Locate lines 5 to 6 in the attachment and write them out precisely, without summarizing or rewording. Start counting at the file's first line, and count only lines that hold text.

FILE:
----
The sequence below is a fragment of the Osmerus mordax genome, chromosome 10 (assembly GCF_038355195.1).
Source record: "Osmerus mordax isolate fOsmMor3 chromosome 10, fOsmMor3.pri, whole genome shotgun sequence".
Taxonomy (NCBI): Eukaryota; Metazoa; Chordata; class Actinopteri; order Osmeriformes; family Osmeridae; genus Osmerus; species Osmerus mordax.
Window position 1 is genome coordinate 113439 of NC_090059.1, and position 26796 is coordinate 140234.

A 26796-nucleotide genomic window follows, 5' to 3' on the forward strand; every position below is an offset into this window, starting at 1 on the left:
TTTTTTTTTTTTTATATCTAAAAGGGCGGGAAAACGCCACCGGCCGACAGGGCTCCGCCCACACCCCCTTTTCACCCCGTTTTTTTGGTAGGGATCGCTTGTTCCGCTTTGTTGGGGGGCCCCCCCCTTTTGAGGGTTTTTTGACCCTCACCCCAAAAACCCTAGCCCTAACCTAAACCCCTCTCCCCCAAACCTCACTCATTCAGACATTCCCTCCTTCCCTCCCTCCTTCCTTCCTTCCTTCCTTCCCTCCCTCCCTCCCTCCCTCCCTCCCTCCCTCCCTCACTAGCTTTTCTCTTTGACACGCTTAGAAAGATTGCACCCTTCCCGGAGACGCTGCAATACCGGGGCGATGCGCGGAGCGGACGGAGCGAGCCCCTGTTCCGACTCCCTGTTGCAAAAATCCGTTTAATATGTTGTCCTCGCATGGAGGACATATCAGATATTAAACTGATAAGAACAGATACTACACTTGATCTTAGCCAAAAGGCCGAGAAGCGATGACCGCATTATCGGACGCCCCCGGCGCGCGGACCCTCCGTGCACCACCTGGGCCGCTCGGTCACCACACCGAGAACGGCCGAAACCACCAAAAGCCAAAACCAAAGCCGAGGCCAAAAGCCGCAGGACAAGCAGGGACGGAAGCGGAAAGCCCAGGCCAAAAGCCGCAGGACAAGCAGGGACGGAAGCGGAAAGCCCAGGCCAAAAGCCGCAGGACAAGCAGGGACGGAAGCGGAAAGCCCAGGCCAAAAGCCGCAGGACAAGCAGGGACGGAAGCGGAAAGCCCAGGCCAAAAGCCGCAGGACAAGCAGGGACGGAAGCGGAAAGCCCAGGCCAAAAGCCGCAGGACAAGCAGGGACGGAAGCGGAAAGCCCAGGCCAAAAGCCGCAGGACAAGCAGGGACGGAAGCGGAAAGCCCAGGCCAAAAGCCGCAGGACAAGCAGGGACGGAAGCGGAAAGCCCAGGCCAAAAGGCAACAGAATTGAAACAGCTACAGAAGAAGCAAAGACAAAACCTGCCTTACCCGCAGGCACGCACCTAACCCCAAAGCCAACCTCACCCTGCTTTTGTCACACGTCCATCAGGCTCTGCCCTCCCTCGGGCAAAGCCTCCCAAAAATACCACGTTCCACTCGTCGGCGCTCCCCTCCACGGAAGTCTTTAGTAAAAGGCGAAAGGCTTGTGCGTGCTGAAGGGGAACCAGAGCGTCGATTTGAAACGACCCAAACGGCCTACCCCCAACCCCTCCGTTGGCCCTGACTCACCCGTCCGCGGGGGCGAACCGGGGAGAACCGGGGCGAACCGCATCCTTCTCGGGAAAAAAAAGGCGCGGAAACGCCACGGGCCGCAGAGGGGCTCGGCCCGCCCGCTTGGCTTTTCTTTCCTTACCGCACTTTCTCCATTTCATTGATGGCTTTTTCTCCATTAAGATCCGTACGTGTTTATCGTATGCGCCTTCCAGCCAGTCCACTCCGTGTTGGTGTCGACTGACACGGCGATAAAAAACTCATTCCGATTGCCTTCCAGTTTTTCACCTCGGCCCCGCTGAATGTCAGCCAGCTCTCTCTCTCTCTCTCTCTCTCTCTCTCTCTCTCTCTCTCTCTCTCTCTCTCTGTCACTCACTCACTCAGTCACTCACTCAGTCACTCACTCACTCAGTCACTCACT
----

A 26796-nucleotide genomic window follows, 5' to 3' on the forward strand; every position below is an offset into this window, starting at 1 on the left:
TTTTTTTTTTTTTATATCTAAAAGGGCGGGAAAACGCCACCGGCCGACAGGGCTCCGCCCACACCCCCTTTTCACCCCGTTTTTTTGGTAGGGATCGCTTGTTCCGCTTTGTTGGGGGGCCCCCCCCTTTTGAGGGTTTTTTGACCCTCACCCCAAAAACCCTAGCCCTAACCTAAACCCCTCTCCCCCAAACCTCACTCATTCAGACATTCCCTCCTTCCCTCCCTCCTTCCTTCCTTCCTTCCTTCCCTCCCTCCCTCCCTCCCTCCCTCCCTCCCTCCCTCACTAGCTTTTCTCTTTGACACGCTTAGAAAGATTGCACCCTTCCCGGAGACGCTGCAATACCGGGGCGATGCGCGGAGCGGACGGAGCGAGCCCCTGTTCCGACTCCCTGTTGCAAAAATCCGTTTAATATGTTGTCCTCGCATGGAGGACATATCAGATATTAAACTGATAAGAACAGATACTACACTTGATCTTAGCCAAAAGGCCGAGAAGCGATGACCGCATTATCGGACGCCCCCGGCGCGCGGACCCTCCGTGCACCACCTGGGCCGCTCGGTCACCACACCGAGAACGGCCGAAACCACCAAAAGCCAAAACCAAAGCCGAGGCCAAAAGCCGCAGGACAAGCAGGGACGGAAGCGGAAAGCCCAGGCCAAAAGCCGCAGGACAAGCAGGGACGGAAGCGGAAAGCCCAGGCCAAAAGCCGCAGGACAAGCAGGGACGGAAGCGGAAAGCCCAGGCCAAAAGCCGCAGGACAAGCAGGGACGGAAGCGGAAAGCCCAGGCCAAAAGCCGCAGGACAAGCAGGGACGGAAGCGGAAAGCCCAGGCCAAAAGCCGCAGGACAAGCAGGGACGGAAGCGGAAAGCCCAGGCCAAAAGCCGCAGGACAAGCAGGGACGGAAGCGGAAAGCCCAGGCCAAAAGCCGCAGGACAAGCAGGGACGGAAGCGGAAAGCCCAGGCCAAAAGGCAACAGAATTGAAACAGCTACAGAAGAAGCAAAGACAAAACCTGCCTTACCCGCAGGCACGCACCTAACCCCAAAGCCAACCTCACCCTGCTTTTGTCACACGTCCATCAGGCTCTGCCCTCCCTCGGGCAAAGCCTCCCAAAAATACCACGTTCCACTCGTCGGCGCTCCCCTCCACGGAAGTCTTTAGTAAAAGGCGAAAGGCTTGTGCGTGCTGAAGGGGAACCAGAGCGTCGATTTGAAACGACCCAAACGGCCTACCCCCAACCCCTCCGTTGGCCCTGACTCACCCGTCCGCGGGGGCGAACCGGGGAGAACCGGGGCGAACCGCATCCTTCTCGGGAAAAAAAAGGCGCGGAAACGCCACGGGCCGCAGAGGGGCTCGGCCCGCCCGCTTGGCTTTTCTTTCCTTACCGCACTTTCTCCATTTCATTGATGGCTTTTTCTCCATTAAGATCCGTACGTGTTTATCGTATGCGCCTTCCAGCCAGTCCACTCCGTGTTGGTGTCGACTGACACGGCGATAAAAAACTCATTCCGATTGCCTTCCAGTTTTTCACCTCGGCCCCGCTGAATGTCAGCCAGCTCTCTCTCTCTCTCTCTCTCTCTCTCTCTCTCTCTCTCTCTCTCTCTCTCTCTGTCACTCACTCACTCAGTCACTCACTCAGTCACTCACTCACTCAGTCACTCACT